During those years, when the Most Reverend Anastassy headed the Russian Mission, a Russian Orthodox monastery was established in a church built by the children of Empress Maria Feodorovna and dedicated to their mother’s protectress, St. Mary Magdalene Equal-to-the-Apostles. The future abbess of the new monastery was baptized into Orthodoxy and later tonsured as a monastic with the name Maria by Bishop Anastassy. He did the same also for the future head of the children’s school in Bethany, giving her the name of Martha. While Bishop Anastassy was in Jerusalem, the relics of Grand Duchess Elizabeth Feodorovna and Nun Barbara were brought from China to the Church of Mary Magdalene.
Despite his many various duties in Jerusalem, the Most Reverend Anastassy traveled to Sremski Karlovci each year to attend the ROCA Synod of Bishops. He also went to France to participate in talks to resolve church matters there.
In July of 1936, Bishop Anastassy was elected First Hierarch of the ROCOR and he convened the 2nd All-Diaspora Council in 1938. After relocating the Synod to Belgrade, His Eminence established a special Academic theological committee, various missionary courses and religious youth groups. During the horrific bombings of Belgrade during 1941, the city was almost completely destroyed and left only to its inhabitants, yet the Russian Church continued its usual activities - services were held, memorial services and molebens were conducted, thanksgiving services to the Mother of God were held before the Kursk Root Icon and Metropolitan Anastassy remained in his place in the altar. When a patriarch was selected in Moscow in 1943, Metropolitan Anastassy convened a meeting in Vienna of eight diaspora bishops at which they ruled the election to be uncanonical and Patriarch Sergius occupation of the office to be unlawful.
In 1944, the Synod of the Church Abroad, headed by Metropolitan Anastassy, along with a large portion of the flock fled to Germany through Austria. Metropolitan Anastassy insisted that the Kursk Miracle-working icon leave Belgrade with the Synod, despite the attempts of several priests who had given in to Soviet propaganda to hold on to the Hodigitria in anticipation of the “rescuing Red Army.” In April, 1945, Metropolitan Anastassy and his secretary were given two places in General Vlasov’s bus for a hurried evacuation to Fuessen, in the southern part of Bavaria, bringing the Kursk Root Icon with them. From there, the Synod was able to flee to Austria.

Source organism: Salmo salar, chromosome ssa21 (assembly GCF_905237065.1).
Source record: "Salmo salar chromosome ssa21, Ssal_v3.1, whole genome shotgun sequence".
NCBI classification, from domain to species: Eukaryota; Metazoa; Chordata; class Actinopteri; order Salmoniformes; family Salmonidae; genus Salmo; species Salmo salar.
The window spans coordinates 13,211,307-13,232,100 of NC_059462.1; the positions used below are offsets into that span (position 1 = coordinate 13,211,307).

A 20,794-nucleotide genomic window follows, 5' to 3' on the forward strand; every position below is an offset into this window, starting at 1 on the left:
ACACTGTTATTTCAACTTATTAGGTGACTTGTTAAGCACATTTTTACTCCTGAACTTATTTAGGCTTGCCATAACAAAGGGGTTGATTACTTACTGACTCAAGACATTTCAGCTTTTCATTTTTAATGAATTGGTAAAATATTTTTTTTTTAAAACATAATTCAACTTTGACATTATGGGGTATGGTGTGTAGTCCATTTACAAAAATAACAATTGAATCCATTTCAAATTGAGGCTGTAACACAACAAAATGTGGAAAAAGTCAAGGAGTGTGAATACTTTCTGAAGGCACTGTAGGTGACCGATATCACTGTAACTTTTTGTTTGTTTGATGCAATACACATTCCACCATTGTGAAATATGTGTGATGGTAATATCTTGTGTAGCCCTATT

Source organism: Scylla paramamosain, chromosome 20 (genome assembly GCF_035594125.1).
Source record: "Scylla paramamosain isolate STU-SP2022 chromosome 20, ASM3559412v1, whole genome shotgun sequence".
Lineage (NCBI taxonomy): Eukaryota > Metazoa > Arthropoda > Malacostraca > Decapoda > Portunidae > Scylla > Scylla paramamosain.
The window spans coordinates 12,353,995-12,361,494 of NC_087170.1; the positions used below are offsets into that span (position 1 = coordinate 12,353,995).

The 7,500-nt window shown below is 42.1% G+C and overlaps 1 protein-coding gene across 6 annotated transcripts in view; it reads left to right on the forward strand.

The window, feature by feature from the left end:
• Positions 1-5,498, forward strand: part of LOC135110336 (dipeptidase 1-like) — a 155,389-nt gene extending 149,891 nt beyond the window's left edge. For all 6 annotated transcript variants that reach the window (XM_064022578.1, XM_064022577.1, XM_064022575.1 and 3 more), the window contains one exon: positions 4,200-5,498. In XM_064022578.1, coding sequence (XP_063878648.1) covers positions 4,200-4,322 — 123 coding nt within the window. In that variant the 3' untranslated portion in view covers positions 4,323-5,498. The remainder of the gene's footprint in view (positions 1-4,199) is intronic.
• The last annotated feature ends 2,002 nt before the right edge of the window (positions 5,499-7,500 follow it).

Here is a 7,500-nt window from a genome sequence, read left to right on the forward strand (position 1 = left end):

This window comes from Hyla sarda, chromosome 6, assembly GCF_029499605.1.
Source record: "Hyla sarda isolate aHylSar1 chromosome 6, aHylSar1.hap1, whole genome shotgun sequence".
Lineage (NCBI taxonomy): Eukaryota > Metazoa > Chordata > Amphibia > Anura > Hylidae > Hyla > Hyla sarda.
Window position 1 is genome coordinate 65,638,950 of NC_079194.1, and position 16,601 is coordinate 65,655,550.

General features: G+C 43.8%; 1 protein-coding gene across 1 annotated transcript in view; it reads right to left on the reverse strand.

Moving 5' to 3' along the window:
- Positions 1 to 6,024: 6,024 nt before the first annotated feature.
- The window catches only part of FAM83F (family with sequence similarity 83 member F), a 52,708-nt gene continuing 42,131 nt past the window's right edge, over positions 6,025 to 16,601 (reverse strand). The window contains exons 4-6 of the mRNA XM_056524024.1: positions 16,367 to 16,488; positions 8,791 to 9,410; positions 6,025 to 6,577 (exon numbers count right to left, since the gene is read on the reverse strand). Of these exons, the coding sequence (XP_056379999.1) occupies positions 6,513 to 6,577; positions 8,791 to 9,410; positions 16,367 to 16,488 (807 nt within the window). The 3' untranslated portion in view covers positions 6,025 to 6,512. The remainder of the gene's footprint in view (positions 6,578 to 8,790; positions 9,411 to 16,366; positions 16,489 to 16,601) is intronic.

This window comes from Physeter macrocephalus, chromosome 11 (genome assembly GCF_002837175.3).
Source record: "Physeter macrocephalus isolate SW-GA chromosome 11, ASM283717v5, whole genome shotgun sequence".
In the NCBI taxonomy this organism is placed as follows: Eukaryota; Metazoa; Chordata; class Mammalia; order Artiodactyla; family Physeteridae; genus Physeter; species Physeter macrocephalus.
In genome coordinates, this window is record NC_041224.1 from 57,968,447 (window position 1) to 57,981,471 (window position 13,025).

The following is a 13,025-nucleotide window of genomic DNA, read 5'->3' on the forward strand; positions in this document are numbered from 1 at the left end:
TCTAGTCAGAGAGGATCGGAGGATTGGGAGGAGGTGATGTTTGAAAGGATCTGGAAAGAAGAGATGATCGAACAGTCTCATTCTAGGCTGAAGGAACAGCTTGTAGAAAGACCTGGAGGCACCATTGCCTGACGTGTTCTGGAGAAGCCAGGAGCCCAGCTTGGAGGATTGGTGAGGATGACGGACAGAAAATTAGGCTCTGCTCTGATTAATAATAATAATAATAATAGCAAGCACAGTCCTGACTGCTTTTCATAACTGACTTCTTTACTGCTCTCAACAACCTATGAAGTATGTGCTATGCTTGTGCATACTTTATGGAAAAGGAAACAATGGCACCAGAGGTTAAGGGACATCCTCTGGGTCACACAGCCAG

In April, 1946, at a council of diaspora bishops in Munich, it was decided to commemorate the many anniversaries of Metropolitan Anastassy – his 50 years as a cleric, 40 years as a bishop and 10 years as the head of the ROCOR, by awarding him the title of “His Beatitude,” and awarding the right to wear two panagias and a cross. Metropolitan Anastassy refused all these honors and during the celebration of these anniversaries, he remained in seclusion in a monastery. In 1956, already in America, an attempt was made to once again organize an anniversary committee to honor the distinguished bishop, but he declined all offers. Only in 1964, when Metropolitan Anastassy relinquished his position, did he agree to accept the title of “His Beatitude” and to wear two panagias.
Let us turn to a short retelling of a recollection of Archbishop Seraphim (Leonid Georgiyevich Ivanov, 1897 – 1987) regarding one of the most important and critical moments in the history of the Russian Church Abroad – the summer and autumn of 1945.
World War II was raging. Germany was in ruins. The USSR was at the height of its notoriety and glory. After all, the victor cannot be judged. The West was cowed and deferential. It can be said that Europe was at the feet of the Bolsheviks. If they wanted to, the USSR could have taken Europe. Yet something held them back. Their Saracens crept throughout Europe, liquidating or kidnapping the more prominent anti-communists (Vlasov was repatriated in Lienz). Everyone was frightened of them and was in a state of fear and panic. A dreadful time.
The Russian Church Abroad experienced a grave crisis. The fate of the Synod was unknown for many months. During that time, Bolshevik agents spread rumors that the Synod Chairman, Metropolitan Anastassy, was either killed during the bombing raids, or taken to Munich, where he recognized the Soviet Patriarch.
Many began to believe that the Soviet regime had evolved. After all, there were marshals, generals and colonels with uniforms that reminded one of czarist times with medals of the Order of Alexander Nevsky, Suvorov and Kutuzov, and even a “Holy Patriarch of All Russia” at the behest of Stalin. The entire Slavic world could unite under the aegis of Moscow. The émigrés could obtain full amnesty and were being called back to the Homeland, which offered its motherly embrace to its wayward children. One could understandably lose one’s head.